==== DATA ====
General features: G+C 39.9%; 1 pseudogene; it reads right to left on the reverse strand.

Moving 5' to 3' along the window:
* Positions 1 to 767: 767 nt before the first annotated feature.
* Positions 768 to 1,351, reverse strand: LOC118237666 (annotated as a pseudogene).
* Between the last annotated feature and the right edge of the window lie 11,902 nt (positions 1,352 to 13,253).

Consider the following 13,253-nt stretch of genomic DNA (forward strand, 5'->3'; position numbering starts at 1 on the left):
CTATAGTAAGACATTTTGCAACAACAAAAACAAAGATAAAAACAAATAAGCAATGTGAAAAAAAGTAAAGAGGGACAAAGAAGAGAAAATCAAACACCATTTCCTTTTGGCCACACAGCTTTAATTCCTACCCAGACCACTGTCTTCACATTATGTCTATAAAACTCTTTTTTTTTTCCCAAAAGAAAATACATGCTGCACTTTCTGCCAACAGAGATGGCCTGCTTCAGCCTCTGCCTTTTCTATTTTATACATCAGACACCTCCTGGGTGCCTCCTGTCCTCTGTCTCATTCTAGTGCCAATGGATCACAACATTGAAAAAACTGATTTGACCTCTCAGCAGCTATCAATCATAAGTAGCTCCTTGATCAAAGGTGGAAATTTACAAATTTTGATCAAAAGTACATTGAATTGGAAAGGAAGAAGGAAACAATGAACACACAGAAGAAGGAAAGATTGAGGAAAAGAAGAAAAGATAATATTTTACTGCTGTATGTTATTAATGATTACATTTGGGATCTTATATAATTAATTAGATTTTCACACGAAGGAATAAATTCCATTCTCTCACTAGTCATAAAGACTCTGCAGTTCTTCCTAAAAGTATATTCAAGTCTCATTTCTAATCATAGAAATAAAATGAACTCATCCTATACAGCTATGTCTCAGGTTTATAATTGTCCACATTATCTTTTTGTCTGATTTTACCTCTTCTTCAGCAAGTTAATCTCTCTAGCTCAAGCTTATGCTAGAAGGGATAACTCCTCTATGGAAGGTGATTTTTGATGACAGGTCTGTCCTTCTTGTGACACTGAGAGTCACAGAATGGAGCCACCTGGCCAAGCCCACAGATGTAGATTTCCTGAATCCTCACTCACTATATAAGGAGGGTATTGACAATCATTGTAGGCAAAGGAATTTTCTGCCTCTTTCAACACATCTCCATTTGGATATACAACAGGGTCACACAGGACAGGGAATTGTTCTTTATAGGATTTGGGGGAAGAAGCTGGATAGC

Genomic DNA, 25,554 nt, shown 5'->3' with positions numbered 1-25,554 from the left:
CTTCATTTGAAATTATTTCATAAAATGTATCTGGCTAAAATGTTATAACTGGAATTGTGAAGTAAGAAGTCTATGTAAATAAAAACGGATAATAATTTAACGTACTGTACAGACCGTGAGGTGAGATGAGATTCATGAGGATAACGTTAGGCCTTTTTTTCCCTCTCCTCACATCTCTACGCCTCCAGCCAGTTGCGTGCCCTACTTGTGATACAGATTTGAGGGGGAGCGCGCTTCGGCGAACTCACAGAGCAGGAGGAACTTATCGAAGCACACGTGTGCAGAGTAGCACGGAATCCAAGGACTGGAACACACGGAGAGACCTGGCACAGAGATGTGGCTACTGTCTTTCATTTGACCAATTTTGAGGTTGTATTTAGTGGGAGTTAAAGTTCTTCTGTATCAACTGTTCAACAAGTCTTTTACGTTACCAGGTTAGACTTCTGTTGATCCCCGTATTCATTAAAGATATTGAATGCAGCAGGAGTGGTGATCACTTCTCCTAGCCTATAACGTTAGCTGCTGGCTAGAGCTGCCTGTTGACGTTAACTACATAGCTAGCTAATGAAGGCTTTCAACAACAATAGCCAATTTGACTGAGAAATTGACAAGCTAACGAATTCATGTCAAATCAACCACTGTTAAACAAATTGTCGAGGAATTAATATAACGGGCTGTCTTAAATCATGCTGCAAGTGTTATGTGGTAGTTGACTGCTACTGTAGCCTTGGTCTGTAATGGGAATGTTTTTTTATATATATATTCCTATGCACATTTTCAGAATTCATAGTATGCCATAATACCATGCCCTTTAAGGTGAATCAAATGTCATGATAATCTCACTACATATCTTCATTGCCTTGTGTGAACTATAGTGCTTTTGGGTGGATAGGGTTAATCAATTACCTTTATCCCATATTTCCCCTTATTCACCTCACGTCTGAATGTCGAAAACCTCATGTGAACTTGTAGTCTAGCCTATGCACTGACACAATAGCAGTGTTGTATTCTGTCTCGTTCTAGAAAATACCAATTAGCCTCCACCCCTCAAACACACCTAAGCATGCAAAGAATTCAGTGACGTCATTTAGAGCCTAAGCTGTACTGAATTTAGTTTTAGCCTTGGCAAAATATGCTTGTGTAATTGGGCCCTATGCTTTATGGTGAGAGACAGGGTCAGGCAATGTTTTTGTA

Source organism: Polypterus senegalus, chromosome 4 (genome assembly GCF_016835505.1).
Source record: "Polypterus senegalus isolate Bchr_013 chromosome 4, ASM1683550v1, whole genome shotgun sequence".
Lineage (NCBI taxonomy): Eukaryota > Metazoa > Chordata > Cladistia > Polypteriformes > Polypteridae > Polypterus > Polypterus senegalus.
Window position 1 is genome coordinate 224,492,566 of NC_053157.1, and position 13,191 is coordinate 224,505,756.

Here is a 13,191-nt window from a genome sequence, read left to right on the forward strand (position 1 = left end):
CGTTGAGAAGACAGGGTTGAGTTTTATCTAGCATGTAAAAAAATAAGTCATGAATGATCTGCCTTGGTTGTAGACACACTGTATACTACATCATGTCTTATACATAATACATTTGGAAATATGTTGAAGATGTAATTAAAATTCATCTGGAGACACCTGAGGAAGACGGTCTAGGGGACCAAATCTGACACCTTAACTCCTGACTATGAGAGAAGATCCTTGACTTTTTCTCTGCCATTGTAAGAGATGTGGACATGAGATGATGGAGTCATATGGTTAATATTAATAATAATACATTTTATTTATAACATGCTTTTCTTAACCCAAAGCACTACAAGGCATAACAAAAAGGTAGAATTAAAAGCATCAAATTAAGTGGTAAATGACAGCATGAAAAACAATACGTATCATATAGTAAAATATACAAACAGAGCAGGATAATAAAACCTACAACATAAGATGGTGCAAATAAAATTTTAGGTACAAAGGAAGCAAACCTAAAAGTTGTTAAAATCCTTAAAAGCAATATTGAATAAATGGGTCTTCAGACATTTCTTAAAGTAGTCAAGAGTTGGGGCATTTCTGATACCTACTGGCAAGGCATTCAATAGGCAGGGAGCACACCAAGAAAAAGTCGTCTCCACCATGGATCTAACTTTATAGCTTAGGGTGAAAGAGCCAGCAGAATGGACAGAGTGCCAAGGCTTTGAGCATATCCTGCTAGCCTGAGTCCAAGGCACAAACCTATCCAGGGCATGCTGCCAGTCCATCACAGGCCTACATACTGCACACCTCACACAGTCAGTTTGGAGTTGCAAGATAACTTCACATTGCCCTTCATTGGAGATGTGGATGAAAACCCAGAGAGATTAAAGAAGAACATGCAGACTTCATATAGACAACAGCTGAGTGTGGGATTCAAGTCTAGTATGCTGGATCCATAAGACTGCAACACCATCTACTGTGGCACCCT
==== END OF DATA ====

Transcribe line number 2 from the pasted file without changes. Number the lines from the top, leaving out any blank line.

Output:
Moving 5' to 3' along the window: